• Patients aged 6 months to 2 years should receive antibiotics if the diagnosis is clear. If the diagnosis is uncertain, antibiotics should be given if otalgia is moderate to severe, lasts more than 48 hours, if AOM is bilateral, or if the patient’s temperature is ≥ 39°C. Otherwise, observation may be considered.
  • Patients older than 2 years with a definite diagnosis of AOM should start an antibiotic if otalgia is moderate to severe, or if fever reaches 39°C. Otherwise, observation may be considered.
  • Observation alone is permissible only if rapid initiation of antibiotics and follow-up can be guaranteed. Two-thirds of children will recover without the need for antibiotics.[15] Antibiotics should be started if no improvement occurs in 2-3 days.
  • Amoxicillin, 90 mg/kg divided into 2 doses for 10 days, is the first-line therapy.
  • For penicillin-allergic patients, cephalosporins may be used, provided patients did not develop hives or anaphylaxis with penicillin.[16] Macrolides or trimethoprim-sulfamethoxazole may also be used, but bacteria are often resistant to these medications.
  • Amoxicillin/clavulanate is used in certain regions with increased resistance or when broader coverage is desired.

Recurrent ear infections may warrant additional treatments, such as, tympanostomy with pressure equalization tube placement, and adenoidectomy (to improve Eustachian tube function).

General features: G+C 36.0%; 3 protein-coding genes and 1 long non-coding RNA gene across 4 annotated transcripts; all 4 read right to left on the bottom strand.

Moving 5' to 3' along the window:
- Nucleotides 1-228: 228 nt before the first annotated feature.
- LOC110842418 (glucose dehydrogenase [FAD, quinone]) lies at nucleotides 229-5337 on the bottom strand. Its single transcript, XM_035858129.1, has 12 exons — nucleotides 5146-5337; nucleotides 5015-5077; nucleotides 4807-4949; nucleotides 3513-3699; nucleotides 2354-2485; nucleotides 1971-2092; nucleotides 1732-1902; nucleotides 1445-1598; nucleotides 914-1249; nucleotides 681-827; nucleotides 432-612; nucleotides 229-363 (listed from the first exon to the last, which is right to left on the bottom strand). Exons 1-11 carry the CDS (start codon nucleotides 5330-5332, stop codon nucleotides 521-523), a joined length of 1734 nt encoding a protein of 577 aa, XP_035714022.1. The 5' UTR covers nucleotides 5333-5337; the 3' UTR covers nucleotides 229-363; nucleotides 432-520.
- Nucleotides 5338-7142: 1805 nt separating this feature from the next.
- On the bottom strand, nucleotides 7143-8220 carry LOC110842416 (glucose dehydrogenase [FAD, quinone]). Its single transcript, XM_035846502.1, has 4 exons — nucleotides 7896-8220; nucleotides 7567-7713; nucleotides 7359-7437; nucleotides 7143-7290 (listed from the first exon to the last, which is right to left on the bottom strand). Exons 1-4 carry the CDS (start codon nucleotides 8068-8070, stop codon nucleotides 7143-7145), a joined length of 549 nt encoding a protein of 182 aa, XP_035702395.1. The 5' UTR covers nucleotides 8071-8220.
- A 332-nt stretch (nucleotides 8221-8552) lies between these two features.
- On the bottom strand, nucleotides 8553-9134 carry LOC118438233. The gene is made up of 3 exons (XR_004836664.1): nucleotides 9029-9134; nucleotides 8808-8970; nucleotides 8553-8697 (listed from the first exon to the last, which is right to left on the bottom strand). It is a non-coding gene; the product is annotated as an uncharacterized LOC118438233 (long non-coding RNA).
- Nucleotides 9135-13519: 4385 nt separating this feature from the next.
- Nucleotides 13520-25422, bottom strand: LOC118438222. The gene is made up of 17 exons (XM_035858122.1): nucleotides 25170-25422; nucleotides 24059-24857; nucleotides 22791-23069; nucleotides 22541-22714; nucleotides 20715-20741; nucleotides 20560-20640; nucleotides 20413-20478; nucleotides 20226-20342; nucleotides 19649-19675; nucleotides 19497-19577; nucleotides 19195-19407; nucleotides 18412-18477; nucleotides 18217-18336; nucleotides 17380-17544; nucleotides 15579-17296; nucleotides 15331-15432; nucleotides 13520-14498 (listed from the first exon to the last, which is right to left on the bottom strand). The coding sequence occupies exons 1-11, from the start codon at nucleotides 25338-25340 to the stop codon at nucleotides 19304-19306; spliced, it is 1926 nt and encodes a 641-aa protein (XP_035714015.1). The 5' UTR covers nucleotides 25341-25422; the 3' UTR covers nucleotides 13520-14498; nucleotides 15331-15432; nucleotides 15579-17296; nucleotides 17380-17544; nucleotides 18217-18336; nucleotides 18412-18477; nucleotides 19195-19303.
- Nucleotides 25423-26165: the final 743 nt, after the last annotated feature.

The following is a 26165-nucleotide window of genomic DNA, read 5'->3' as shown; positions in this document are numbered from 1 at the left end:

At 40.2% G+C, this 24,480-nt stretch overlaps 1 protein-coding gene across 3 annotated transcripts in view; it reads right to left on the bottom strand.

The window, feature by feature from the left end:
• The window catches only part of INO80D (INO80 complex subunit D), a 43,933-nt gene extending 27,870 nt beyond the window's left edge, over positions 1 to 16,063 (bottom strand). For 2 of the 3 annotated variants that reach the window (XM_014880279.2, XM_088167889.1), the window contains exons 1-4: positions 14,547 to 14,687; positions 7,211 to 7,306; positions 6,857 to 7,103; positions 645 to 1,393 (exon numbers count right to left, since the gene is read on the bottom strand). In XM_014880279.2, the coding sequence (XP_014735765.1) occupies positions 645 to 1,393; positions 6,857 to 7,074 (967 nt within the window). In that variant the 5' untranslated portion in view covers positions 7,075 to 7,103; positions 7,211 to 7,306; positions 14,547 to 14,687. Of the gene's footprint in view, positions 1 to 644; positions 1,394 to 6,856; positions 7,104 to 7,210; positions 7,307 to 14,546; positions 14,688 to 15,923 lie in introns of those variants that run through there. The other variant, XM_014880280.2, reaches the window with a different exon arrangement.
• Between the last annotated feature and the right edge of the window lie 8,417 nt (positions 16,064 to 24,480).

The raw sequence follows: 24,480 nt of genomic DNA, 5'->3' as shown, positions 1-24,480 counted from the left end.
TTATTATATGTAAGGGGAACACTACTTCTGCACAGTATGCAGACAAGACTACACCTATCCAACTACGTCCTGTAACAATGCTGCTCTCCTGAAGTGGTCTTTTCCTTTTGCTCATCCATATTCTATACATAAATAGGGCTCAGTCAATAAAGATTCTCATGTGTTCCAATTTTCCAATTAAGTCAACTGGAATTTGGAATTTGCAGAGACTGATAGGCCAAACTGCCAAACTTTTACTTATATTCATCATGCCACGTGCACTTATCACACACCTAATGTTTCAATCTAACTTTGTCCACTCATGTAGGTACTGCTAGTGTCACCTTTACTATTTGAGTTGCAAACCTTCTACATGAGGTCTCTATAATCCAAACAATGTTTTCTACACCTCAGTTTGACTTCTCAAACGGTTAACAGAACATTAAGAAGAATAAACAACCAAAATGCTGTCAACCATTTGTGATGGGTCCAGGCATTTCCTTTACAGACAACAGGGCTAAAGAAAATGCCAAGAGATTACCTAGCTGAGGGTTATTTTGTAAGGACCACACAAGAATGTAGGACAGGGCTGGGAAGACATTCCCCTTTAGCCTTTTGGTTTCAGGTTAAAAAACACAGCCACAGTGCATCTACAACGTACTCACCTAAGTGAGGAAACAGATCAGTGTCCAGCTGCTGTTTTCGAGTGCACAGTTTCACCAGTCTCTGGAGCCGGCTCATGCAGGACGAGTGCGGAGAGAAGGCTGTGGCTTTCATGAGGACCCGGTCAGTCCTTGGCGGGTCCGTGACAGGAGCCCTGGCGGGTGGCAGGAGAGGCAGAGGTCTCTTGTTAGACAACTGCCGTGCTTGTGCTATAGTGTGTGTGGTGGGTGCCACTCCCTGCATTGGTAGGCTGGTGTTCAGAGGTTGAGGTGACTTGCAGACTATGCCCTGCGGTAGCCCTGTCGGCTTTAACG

Tympanostomy with pressure equalization tube placement is indicated for recurrent otitis media, or persistent, serous effusion causing hearing loss.

Adenoidectomy may benefit those who have recurrent AOM despite tympanostomy. Adenoidectomy may also reduce future AOM episodes when it occurs concomitantly with tympanostomy.[17]

Children suspected of having AOM should be evaluated by an otolaryngologist if they also have developmental delay, established hearing loss, or anatomic variants.[12]

Nutritional Considerations

Breastfeeding. Evidence suggests that breastfeeding for at least 6 months is protective against AOM.[8],[18]

Cow’s milk. Introducing cow’s milk before 4 months may increase risk of AOM.[19]

Allergies. Although most AOM follows viral infection, food and other environmental allergies can result in chronic otitis media in 35% to 40% of cases.[20] Diets that eliminate foods suspected of causing allergy have resulted in improvement in 86% of affected children, and most relapse when the offending foods are reintroduced.[10] These occurrences may be related to immunoglobulin G (IgG)-food antigen complexes, particularly those of cow’s milk protein.[21] A cohort study with 260 children found that those with cow’s milk allergy experienced significantly more recurrent otitis media.[22]

Nutritional status. Some children with otitis media have evidence of poor antioxidant status,[23] ,[24] suggesting that inadequate nutritional status may increase risk or prolong the condition. Specifically, low zinc, iron, vitamin A, and vitamin D levels are associated with AOM,[25] ,[26] and micronutrient supplementation in populations with poor nutrition has shown to be beneficial.[27] Antioxidant-rich and nutrient-dense fruits and berries may be protective.[28]


See Basic Diet Orders Chapter

Consider an elimination diet. For guidelines, see Anaphylaxis and Food Allergy chapter.

What to Tell the Family

Acute otitis media may be prevented in some cases by breastfeeding, avoiding crowded environments (such as day care), preventing exposure to tobacco smoke and (food) allergens, eliminating dairy products, refraining from the use of pacifiers, administering age-appropriate vaccinations,[29] and providing a diet with adequate micronutrients to support immune function. Antibiotic therapy is not always necessary, as 80% resolve spontaneously, and is contingent on severity, and signs and symptoms of bacterial infection. Repeated episodes of infection may require surgery.